As I went to get into my car and away from the accident scene, one of the police officers who responded shook my hand and thanked me for helping out. A woman who also came to the aid of the victims thanked me as well. “We need more people like you,” she said. The cop said something similar.
For the first time in a long time, I answered with “you’re welcome” instead of “it was nothing.”
About 45 minutes earlier, as I was driving on I-83 out of Baltimore, a blue car lost control on the far right lane. Out of the corner of my eye, I saw that it was coming straight at me. I also remember checking all my mirrors and seeing that there were a lot of cars behind me. A concrete barrier was to my left with no place for me to maneuver. So I stepped (more like stood) on my brakes.
If my Jeep doesn’t stop on a dime, the blue car plows into me from the right. As fast as we were going, who knows what kind of force exchange would have happened. Who knows if we would have ended up on the other side of the interstate. All sorts of engineering controls to save us would have gone out the window then, no pun intended. Instead, the car hit head-on onto the concrete barrier. I was able to maneuver around the debris and stop right behind them.
As I grabbed my phone and dialed 911, I ran out of the Jeep to check on the people in the car. The passenger, who I think was not restrained, had hit the windshield just as the air bag went off. The driver climbed over her and out of the car in a daze. He asked immediately if he could lay in the back of the Jeep. I told him to go ahead. Then a woman who stopped to help (on the other side of the highway) and I helped the passenger out of the car and on to the back of the car.
I thought the car had caught on fire, but my brain quickly did the math and told me that the radiator had exploded and that the sweet smell from the “smoke” was the engine coolant in the steam. That’s why I was perfectly comfortable with the passenger staying right behind the car. I did ask her to sit down because she was hyperventilating and complaining of chest pain. If she passed out, she would have hurt what she already had even worse.
A few years ago, when something horrible happened in my family — something I still don’t like to talk about — my cousins and relatives thanked me for being there. I told them it was nothing, that I had done what anyone in my position would have done. A few weeks after that, a woman was hit by a car right in front of Hopkins Hospital. I ran out of the Jeep and held her while fire and EMS arrived. (Her leg was bent in angles that legs shouldn’t bend.) Then too, I said it was nothing for me to be there for her. And a few weeks after that, a man fell off a metro platform onto the rails. Another man and I jumped in to get him and get him out. I also said it was no big deal.
As I looked around today and saw that only that woman (and another man who left almost immediately) and I had been the only ones to stop and help this couple, and saw that probably hundreds of people drove by before fire, police and EMS arrived… As I saw all this, I started to understand that Good Samaritans are not a dime a dozen. They’re actually kind of a rare breed.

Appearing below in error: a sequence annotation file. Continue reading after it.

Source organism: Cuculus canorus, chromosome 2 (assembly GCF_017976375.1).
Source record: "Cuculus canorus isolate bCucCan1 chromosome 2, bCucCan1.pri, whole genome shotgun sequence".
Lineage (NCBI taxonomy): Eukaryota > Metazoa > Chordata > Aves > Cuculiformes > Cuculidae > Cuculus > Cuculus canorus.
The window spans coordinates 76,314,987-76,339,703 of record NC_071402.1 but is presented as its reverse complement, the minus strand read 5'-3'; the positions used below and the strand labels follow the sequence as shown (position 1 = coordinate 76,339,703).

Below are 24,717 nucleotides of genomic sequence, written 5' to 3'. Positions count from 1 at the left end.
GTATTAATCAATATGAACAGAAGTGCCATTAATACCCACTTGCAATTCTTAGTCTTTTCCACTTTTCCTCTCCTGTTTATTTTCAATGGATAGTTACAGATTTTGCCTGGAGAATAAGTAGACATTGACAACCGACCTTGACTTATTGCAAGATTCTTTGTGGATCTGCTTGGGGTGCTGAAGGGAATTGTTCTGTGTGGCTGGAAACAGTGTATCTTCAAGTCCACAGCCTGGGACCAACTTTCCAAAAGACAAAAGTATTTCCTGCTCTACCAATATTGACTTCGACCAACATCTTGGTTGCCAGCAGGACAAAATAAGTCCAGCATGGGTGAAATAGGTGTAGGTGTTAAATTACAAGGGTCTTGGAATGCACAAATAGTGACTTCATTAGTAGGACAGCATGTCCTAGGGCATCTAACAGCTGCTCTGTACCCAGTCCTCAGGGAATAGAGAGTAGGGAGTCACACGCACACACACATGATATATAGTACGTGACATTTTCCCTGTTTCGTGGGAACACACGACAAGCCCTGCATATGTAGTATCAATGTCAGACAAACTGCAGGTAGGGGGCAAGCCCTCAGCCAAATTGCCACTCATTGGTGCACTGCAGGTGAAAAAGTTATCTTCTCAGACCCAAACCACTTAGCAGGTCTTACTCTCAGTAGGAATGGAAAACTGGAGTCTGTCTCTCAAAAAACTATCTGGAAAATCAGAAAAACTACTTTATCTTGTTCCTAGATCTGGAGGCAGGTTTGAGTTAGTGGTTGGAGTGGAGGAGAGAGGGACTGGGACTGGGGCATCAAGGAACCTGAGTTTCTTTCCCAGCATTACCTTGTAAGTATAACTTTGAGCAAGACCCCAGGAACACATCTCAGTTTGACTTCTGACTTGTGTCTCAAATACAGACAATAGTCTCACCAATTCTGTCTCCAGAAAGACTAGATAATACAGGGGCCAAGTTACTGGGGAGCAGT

Yes, I had to stop because I was about to plow into them, but there were three cars behind me who just drove around and drove away. So, no, not everyone or anyone would have stopped to help these folks. At the metro station, the man who helped me get the victim out of the rail well was the only one of about a dozen to help. The others just stood and watched. And when that woman was hit, I was the only one holding her hand and comforting her. Everyone just gawked.
As I drove away from when the woman was hit, I called my wife and cried — literally cried, tears and all — into the phone, telling her how much I hated, absolutely hated, everyone for just standing there. No one came over to see how they could help. It wasn’t until a police officer ran over that he radioed for help. The woman who was driving the car at fault was on her own phone, calling someone to tell them that she (HER, THE DRIVER) needed help because she wasn’t going to jail again.
The selfish gene was strong with that one.
In that anger, in that absolute rage I felt at all the people who just stared and/or went on their way, I started to understand things a little bit. But it wasn’t until today that it finally clicked. Not everyone is the Good Samaritan. Some people are the robbers. Some are the Levites. Others are the priests. Others are the ill intent.
My entire life, I’ve been given a set of skills that allow me to be there for others. From first aid training and CPR, to the ability to speak slowly and calmly to someone in unimaginable pain, I’ve been given these gift, and I best put them to good use. Just like I use my ability to solve puzzles, see patterns in the noise, for public health, I will use my ability to be there for others. I’ve been trained and I have chosen to be the Samaritan, and I won’t minimize it.
I’m also not going to boast about it. This might be one of the few posts where I tell you what I did.
An epidemiologist who saw something coming — which would turn out to be Ebola — once said, “Please, God, don’t let it be what I think it is. But, if it is, let it happen on my watch.” I like it.
ps: Big, big thanks to the Baltimore City Fire Department, EMS, and Police who responded to the accident and behaved completely professionally. They are heroes every day, rain or shine.
René F. Najera, DrPH
I'm a Doctor of Public Health, having studied at the Johns Hopkins University Bloomberg School of Public Health.
All opinions are my own and in no way represent anyone else or any of the organizations for which I work.
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